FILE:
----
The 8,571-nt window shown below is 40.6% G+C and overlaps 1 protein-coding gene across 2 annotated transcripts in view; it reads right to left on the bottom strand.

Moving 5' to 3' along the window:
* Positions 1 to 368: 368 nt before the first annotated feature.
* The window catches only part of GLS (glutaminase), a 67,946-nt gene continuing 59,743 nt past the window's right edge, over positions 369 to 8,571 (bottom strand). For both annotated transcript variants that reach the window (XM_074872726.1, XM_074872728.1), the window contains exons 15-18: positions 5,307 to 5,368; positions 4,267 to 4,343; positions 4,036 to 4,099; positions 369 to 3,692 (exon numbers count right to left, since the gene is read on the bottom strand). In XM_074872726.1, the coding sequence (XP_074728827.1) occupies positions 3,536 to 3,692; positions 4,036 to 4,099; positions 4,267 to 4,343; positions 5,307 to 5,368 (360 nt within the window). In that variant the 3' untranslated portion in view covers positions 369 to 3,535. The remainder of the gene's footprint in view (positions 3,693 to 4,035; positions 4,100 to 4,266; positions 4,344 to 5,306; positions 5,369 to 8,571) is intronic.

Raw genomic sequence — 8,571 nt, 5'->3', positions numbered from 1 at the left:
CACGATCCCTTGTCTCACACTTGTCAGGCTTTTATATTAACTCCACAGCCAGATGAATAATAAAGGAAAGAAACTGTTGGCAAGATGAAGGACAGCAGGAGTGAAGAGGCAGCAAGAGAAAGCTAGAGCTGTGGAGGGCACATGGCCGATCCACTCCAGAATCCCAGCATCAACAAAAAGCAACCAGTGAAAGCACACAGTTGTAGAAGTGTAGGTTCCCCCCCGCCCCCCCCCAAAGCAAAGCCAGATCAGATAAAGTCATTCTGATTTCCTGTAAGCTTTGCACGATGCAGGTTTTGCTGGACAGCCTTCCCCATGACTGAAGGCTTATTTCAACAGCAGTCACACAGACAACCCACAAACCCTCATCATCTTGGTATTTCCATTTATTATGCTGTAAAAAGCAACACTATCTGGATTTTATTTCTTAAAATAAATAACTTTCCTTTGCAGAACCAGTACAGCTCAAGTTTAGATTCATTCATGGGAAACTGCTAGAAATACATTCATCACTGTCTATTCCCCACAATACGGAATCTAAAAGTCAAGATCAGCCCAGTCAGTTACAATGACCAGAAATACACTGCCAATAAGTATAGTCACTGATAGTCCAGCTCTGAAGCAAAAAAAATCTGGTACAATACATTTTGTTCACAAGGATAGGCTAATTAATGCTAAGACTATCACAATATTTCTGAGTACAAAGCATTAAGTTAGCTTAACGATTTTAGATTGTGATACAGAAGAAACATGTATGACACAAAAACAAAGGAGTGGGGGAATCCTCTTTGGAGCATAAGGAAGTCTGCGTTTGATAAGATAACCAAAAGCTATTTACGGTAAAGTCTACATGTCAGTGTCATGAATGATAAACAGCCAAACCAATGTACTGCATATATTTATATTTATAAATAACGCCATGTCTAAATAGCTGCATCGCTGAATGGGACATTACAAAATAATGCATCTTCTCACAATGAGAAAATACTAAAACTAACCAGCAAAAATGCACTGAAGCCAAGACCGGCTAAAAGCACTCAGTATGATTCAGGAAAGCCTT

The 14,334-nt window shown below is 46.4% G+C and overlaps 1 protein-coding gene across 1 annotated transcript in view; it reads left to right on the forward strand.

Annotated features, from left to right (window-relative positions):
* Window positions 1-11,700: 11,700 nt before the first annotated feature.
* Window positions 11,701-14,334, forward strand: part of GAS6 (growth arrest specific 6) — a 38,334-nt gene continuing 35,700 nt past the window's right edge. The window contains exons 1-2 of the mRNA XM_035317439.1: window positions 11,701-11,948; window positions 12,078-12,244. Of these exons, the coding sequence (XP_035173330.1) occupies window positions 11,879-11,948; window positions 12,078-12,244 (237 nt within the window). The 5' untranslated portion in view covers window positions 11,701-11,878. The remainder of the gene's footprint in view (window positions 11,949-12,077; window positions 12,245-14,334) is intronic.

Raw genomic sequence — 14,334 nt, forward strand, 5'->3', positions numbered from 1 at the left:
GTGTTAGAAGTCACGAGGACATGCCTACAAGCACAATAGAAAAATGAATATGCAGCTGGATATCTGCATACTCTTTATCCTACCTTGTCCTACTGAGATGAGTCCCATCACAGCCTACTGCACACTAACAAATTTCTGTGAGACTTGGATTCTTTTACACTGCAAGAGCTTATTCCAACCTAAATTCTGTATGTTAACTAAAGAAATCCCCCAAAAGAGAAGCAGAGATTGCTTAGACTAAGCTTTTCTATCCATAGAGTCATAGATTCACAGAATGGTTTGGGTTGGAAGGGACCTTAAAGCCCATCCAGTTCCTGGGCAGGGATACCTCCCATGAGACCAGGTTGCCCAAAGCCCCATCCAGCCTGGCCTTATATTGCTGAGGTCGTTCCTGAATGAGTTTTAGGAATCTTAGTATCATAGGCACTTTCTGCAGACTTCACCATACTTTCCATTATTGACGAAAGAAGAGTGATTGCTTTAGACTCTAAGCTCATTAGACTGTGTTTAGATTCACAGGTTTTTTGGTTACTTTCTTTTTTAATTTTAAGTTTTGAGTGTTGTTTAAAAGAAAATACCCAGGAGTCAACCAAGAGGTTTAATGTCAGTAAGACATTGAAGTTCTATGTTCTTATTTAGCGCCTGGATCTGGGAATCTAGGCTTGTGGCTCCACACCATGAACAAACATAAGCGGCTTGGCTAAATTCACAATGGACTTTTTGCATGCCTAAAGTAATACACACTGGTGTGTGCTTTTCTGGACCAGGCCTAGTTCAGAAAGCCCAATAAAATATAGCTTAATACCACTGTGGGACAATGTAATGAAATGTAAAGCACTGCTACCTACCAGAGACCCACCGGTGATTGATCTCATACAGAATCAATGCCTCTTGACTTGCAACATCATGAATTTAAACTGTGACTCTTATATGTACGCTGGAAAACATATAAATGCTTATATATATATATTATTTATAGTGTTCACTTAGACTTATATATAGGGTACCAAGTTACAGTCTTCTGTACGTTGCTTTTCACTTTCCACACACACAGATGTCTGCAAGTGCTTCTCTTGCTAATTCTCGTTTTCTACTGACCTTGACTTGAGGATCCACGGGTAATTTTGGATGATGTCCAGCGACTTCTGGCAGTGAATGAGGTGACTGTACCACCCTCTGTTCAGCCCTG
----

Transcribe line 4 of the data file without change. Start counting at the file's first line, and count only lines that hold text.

* The window catches only part of GLS (glutaminase), a 67,946-nt gene continuing 59,743 nt past the window's right edge, over positions 369 to 8,571 (bottom strand). For both annotated transcript variants that reach the window (XM_074872726.1, XM_074872728.1), the window contains exons 15-18: positions 5,307 to 5,368; positions 4,267 to 4,343; positions 4,036 to 4,099; positions 369 to 3,692 (exon numbers count right to left, since the gene is read on the bottom strand). In XM_074872726.1, the coding sequence (XP_074728827.1) occupies positions 3,536 to 3,692; positions 4,036 to 4,099; positions 4,267 to 4,343; positions 5,307 to 5,368 (360 nt within the window). In that variant the 3' untranslated portion in view covers positions 369 to 3,535. The remainder of the gene's footprint in view (positions 3,693 to 4,035; positions 4,100 to 4,266; positions 4,344 to 5,306; positions 5,369 to 8,571) is intronic.